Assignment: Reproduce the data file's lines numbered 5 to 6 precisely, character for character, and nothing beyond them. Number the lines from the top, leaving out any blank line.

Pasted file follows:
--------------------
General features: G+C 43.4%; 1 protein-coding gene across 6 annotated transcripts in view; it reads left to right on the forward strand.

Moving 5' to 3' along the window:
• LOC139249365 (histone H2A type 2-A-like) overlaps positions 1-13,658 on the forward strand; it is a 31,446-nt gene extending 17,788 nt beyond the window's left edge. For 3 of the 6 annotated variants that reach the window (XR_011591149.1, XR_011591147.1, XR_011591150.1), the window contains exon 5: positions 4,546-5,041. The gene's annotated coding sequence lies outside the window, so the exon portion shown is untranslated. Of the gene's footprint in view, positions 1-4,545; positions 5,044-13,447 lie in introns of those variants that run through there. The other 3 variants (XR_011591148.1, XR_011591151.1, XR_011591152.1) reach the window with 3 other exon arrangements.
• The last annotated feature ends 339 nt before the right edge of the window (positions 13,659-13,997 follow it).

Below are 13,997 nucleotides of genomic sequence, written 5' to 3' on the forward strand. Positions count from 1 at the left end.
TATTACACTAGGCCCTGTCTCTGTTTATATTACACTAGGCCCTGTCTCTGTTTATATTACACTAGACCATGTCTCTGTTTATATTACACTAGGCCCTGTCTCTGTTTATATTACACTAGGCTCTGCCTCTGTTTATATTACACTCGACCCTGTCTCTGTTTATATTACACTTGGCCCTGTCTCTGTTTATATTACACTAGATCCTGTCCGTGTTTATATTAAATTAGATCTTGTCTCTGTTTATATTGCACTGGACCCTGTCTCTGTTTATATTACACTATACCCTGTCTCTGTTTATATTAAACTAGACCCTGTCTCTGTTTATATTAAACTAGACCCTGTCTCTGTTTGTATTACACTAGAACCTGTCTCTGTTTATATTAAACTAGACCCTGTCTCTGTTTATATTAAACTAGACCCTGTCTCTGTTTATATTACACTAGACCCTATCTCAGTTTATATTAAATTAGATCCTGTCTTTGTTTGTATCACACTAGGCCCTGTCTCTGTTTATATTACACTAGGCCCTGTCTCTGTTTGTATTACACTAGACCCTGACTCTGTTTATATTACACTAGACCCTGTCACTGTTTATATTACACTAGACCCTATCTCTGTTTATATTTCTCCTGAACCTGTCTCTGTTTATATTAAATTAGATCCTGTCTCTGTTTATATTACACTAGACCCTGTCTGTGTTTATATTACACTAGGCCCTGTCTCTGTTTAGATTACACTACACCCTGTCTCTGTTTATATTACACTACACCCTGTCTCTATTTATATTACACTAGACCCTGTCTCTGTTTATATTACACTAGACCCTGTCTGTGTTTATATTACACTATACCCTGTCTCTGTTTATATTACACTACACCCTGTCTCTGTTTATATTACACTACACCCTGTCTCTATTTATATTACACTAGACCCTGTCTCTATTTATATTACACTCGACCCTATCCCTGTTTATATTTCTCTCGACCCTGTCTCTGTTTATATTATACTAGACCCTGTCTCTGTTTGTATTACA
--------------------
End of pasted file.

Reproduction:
Below are 13,997 nucleotides of genomic sequence, written 5' to 3' on the forward strand. Positions count from 1 at the left end.
TATTACACTAGGCCCTGTCTCTGTTTATATTACACTAGGCCCTGTCTCTGTTTATATTACACTAGACCATGTCTCTGTTTATATTACACTAGGCCCTGTCTCTGTTTATATTACACTAGGCTCTGCCTCTGTTTATATTACACTCGACCCTGTCTCTGTTTATATTACACTTGGCCCTGTCTCTGTTTATATTACACTAGATCCTGTCCGTGTTTATATTAAATTAGATCTTGTCTCTGTTTATATTGCACTGGACCCTGTCTCTGTTTATATTACACTATACCCTGTCTCTGTTTATATTAAACTAGACCCTGTCTCTGTTTATATTAAACTAGACCCTGTCTCTGTTTGTATTACACTAGAACCTGTCTCTGTTTATATTAAACTAGACCCTGTCTCTGTTTATATTAAACTAGACCCTGTCTCTGTTTATATTACACTAGACCCTATCTCAGTTTATATTAAATTAGATCCTGTCTTTGTTTGTATCACACTAGGCCCTGTCTCTGTTTATATTACACTAGGCCCTGTCTCTGTTTGTATTACACTAGACCCTGACTCTGTTTATATTACACTAGACCCTGTCACTGTTTATATTACACTAGACCCTATCTCTGTTTATATTTCTCCTGAACCTGTCTCTGTTTATATTAAATTAGATCCTGTCTCTGTTTATATTACACTAGACCCTGTCTGTGTTTATATTACACTAGGCCCTGTCTCTGTTTAGATTACACTACACCCTGTCTCTGTTTATATTACACTACACCCTGTCTCTATTTATATTACACTAGACCCTGTCTCTGTTTATATTACACTAGACCCTGTCTGTGTTTATATTACACTATACCCTGTCTCTGTTTATATTACACTACACCCTGTCTCTGTTTATATTACACTACACCCTGTCTCTATTTATATTACACTAGACCCTGTCTCTATTTATATTACACTCGACCCTATCCCTGTTTATATTTCTCTCGACCCTGTCTCTGTTTATATTATACTAGACCCTGTCTCTGTTTGTATTACA